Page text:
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**V8 Intertrading Co Ltd Wins Auction for Yingluck Shinawatra-era Rice: A New Chapter for Thai Jasmine Rice**

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In the early hours of last month, a diligent worker clambered up towering sacks of rice at a bustling warehouse in Surin. These were not just ordinary rice bags; they had been stored for over a decade, awaiting their eventual fate. (Photo: Ministry of Commerce)

Fast forward to today, V8 Intertrading Co Ltd has emerged victorious in a highly anticipated auction, acquiring 15,000 tonnes of rice left over from the Yingluck Shinawatra administration’s infamous rice-pledging scheme. The winning bid reached a noteworthy 19,070 baht per tonne, signaling the auction’s momentous success. Commerce Minister Phumtham Wechayachai couldn’t contain his pride, revealing that the state stands to earn an impressive 286 million baht from this sale.

Addressing concerns, Mr. Phumtham assured the public that this sale would not clash with the upcoming rice harvesting season in November. The out-of-season auction was strategically planned to avoid any market disruptions. “The strong auction price is a testament to the bidders’ confidence in the state’s rice storage methods,” he noted. “Despite being stored for years, the quality has been meticulously preserved in our warehouses.”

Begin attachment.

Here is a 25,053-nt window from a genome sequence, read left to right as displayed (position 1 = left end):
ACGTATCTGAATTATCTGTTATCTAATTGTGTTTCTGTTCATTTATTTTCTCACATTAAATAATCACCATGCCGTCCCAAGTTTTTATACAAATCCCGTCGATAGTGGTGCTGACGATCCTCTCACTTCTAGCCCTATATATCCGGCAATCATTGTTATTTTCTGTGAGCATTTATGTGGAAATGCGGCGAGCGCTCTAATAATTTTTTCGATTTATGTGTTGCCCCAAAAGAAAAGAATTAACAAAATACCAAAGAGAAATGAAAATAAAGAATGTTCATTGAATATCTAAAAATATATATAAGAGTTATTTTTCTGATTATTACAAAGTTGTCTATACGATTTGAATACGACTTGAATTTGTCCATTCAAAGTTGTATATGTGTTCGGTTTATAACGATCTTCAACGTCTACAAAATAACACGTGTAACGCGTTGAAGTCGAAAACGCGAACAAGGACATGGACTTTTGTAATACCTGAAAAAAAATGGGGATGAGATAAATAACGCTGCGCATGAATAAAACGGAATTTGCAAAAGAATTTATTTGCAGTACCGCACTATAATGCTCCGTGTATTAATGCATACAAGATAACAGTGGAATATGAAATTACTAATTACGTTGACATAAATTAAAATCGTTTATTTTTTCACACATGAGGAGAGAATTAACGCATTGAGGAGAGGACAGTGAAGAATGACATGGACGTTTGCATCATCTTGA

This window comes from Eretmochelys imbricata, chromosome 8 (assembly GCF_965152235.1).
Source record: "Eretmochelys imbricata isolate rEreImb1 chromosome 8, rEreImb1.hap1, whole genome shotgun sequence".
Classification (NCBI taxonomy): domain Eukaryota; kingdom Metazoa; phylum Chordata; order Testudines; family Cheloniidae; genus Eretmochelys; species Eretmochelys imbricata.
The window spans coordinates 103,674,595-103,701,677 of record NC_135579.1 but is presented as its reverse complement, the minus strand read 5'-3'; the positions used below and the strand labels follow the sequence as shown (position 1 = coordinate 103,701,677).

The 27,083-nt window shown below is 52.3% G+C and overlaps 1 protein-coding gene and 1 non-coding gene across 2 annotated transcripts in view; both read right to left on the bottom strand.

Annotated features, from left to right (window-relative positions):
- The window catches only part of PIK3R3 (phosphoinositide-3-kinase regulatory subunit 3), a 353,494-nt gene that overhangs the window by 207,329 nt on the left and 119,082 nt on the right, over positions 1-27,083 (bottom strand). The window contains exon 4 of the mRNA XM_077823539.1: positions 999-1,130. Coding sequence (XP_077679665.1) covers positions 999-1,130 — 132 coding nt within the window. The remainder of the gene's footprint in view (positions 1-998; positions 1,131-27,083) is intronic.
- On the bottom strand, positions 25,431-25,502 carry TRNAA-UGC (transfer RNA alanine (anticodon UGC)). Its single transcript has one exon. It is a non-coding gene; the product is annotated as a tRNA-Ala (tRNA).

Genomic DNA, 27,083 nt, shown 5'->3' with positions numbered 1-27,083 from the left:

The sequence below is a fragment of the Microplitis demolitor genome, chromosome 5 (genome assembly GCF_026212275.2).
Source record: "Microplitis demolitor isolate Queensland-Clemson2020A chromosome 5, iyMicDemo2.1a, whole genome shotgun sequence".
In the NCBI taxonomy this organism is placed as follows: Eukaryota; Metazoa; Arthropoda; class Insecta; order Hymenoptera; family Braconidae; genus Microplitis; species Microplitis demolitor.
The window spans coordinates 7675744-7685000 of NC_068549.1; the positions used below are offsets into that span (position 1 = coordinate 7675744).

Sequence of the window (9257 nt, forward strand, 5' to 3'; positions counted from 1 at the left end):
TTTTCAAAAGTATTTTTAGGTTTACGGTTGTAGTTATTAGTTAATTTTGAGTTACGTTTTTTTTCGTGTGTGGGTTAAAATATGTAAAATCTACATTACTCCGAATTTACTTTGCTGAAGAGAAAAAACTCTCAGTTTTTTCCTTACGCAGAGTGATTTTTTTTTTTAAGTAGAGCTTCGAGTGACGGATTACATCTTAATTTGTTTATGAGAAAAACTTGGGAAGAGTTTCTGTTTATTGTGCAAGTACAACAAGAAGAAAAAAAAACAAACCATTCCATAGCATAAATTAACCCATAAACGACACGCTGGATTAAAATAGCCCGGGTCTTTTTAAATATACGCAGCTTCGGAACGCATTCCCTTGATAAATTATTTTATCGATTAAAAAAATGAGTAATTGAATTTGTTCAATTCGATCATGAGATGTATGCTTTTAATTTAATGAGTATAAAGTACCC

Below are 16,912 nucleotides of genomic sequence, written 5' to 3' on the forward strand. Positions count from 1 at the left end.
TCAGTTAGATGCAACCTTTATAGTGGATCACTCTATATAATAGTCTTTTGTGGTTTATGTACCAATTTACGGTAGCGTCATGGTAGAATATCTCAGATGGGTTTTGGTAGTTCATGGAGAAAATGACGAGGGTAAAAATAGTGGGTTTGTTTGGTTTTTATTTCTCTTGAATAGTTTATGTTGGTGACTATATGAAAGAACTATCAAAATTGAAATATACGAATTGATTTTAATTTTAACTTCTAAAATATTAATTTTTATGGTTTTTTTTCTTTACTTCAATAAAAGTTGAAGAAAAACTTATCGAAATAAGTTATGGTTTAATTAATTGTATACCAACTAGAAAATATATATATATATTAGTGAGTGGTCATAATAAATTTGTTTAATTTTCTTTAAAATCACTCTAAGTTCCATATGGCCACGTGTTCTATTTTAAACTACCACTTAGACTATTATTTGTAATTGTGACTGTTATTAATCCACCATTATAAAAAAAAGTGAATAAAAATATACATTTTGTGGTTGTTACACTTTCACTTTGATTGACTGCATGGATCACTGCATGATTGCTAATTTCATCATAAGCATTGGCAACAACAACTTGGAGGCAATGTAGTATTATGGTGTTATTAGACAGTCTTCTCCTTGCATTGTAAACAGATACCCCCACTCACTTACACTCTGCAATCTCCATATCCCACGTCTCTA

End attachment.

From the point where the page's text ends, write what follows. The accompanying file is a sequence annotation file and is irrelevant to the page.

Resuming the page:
This climactic sale was orchestrated by the Public Warehouse Organisation (PWO), bringing down the curtain on the last remaining stockpile of rice from the controversial pledge program. It all unfolded dramatically on a bustling Monday, with six out of seven determined bidders vying for the coveted grains. The prized rice, 100% jasmine, hailed from the esteemed Kittichai and Poolphol warehouses in Surin.

V8 Intertrading’s winning bid was a combination of strategic financial precision and confidence in the product. They submitted a compelling price of around 64 million baht for the rice at the Poolphol warehouse and an astounding 222 million baht for the Kittichai warehouse. Breaking these figures down, the bidding price came to approximately 19,070 baht per tonne, equivalent to 19.070 baht per kilogram. As anticipation builds, this Friday will see the official announcement of the results, marking the beginning of a 30-day window for V8 Intertrading to formalize their contract with the PWO.

Following the contract signing, the company faces a new challenge: enhancing the rice quality to meet stringent regulatory standards. The rice must receive approval from the Department of Internal Trade (DIT) and the Food and Drug Administration (FDA) for local consumption or the Department of Foreign Trade (DFT) for international export, as outlined by Mr. Phumtham. It’s a rigorous process, but one that ensures the highest quality product reaches consumers, be they local or global.

This auction not only marks the end of an era for the surplus rice from the Yingluck Shinawatra administration but also signifies a promising new chapter for Thai rice on the market. With the rice likely to hit shelves soon, consumers can look forward to enjoying top-notch jasmine rice, a staple that has been lovingly preserved, waiting for its time to shine once more.


  1. Sarah D June 17, 2024

    I can’t believe they finally managed to get rid of that rice! Seems like it took forever.

    • Peter June 17, 2024

      Yeah, seriously! Over a decade of just sitting there. Do you think the quality will still be good enough after all this time?

      • Sarah D June 17, 2024

        Supposedly, they preserved it well. But I’m skeptical. Would you eat rice that’s been stored for that long?

      • grower134 June 17, 2024

        Modern storage methods can keep food safe for a long time. It’s not like it’s sitting in someone’s basement.

    • Liam June 17, 2024